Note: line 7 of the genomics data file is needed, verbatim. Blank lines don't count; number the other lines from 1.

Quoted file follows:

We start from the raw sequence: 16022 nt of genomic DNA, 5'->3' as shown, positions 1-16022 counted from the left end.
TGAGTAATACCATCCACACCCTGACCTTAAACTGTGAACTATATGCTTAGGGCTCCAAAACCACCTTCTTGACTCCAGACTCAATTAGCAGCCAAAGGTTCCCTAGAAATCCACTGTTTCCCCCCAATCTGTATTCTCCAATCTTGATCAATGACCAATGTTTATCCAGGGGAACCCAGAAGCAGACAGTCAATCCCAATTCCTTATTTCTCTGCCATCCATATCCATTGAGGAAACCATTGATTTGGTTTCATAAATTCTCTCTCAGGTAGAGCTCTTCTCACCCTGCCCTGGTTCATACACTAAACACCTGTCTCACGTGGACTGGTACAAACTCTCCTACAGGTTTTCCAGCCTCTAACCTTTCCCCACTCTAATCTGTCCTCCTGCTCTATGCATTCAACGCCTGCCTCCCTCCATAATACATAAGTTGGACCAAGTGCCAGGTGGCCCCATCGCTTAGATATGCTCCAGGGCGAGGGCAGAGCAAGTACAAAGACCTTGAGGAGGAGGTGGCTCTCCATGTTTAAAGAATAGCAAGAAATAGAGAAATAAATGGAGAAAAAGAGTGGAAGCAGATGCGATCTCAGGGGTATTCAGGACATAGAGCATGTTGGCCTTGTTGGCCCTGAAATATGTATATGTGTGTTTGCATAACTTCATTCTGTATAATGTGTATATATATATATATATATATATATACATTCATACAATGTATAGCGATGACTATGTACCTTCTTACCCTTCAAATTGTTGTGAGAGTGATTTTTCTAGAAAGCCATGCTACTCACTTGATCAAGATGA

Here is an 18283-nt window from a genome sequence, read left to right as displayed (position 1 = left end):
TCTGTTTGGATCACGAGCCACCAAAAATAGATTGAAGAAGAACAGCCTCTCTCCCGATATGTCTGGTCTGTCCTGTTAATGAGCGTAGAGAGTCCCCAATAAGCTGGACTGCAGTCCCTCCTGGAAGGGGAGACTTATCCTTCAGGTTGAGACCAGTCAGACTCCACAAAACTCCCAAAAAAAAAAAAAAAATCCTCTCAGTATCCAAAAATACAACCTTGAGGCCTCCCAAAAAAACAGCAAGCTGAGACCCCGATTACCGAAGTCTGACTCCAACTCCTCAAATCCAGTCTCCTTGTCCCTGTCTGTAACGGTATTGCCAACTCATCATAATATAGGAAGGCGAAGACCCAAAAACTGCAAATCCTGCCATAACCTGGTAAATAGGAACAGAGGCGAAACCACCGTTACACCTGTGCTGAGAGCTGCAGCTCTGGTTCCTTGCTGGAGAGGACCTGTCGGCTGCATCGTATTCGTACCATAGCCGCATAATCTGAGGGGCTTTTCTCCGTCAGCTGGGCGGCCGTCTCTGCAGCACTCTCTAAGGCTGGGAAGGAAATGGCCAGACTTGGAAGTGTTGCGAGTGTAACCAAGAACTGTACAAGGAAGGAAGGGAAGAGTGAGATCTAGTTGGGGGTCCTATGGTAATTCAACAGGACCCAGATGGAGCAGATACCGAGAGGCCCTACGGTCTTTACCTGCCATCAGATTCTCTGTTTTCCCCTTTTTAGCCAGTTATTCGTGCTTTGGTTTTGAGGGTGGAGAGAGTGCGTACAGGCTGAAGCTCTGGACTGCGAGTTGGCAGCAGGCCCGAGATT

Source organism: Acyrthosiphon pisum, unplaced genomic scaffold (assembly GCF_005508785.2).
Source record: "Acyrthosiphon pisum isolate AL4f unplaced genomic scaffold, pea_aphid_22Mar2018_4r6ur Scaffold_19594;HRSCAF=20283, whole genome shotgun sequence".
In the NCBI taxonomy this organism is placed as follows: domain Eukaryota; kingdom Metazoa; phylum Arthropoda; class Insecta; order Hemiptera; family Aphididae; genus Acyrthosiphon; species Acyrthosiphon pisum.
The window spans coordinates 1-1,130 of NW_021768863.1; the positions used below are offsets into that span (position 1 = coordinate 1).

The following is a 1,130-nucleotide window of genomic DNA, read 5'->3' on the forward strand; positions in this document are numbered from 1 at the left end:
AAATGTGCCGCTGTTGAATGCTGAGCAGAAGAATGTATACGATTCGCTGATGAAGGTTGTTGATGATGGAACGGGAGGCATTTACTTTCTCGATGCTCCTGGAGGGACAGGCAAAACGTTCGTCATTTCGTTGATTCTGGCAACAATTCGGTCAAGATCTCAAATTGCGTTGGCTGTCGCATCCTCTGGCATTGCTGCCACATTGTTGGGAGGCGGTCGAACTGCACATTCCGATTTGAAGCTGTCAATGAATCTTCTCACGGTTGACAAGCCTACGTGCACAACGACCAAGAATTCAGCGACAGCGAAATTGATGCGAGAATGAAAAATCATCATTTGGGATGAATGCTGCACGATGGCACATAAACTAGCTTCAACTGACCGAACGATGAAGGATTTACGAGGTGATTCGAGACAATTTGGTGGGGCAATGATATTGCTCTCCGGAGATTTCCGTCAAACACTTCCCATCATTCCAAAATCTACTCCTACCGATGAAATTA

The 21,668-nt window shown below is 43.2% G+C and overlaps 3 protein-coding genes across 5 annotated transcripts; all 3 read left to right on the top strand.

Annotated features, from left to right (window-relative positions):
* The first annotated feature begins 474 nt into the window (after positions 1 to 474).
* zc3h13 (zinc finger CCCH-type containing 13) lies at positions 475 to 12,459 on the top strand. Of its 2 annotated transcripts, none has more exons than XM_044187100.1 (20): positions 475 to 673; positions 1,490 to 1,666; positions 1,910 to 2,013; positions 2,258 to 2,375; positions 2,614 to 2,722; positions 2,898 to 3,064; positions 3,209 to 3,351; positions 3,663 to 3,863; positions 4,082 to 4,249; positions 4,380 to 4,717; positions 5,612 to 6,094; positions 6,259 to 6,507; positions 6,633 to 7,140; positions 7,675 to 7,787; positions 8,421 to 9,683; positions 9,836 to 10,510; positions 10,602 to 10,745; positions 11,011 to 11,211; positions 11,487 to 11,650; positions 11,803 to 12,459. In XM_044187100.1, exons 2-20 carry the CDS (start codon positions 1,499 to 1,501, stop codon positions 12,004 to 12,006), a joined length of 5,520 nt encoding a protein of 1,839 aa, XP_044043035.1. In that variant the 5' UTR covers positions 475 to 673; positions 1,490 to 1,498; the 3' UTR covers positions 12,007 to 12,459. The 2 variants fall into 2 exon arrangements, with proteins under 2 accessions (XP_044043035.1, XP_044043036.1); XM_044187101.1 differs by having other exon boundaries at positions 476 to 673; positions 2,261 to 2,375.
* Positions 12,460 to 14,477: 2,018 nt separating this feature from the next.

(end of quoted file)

In the NCBI taxonomy this organism is placed as follows: domain Eukaryota; kingdom Metazoa; phylum Arthropoda; class Insecta; order Hemiptera; family Aphididae; genus Acyrthosiphon; species Acyrthosiphon pisum.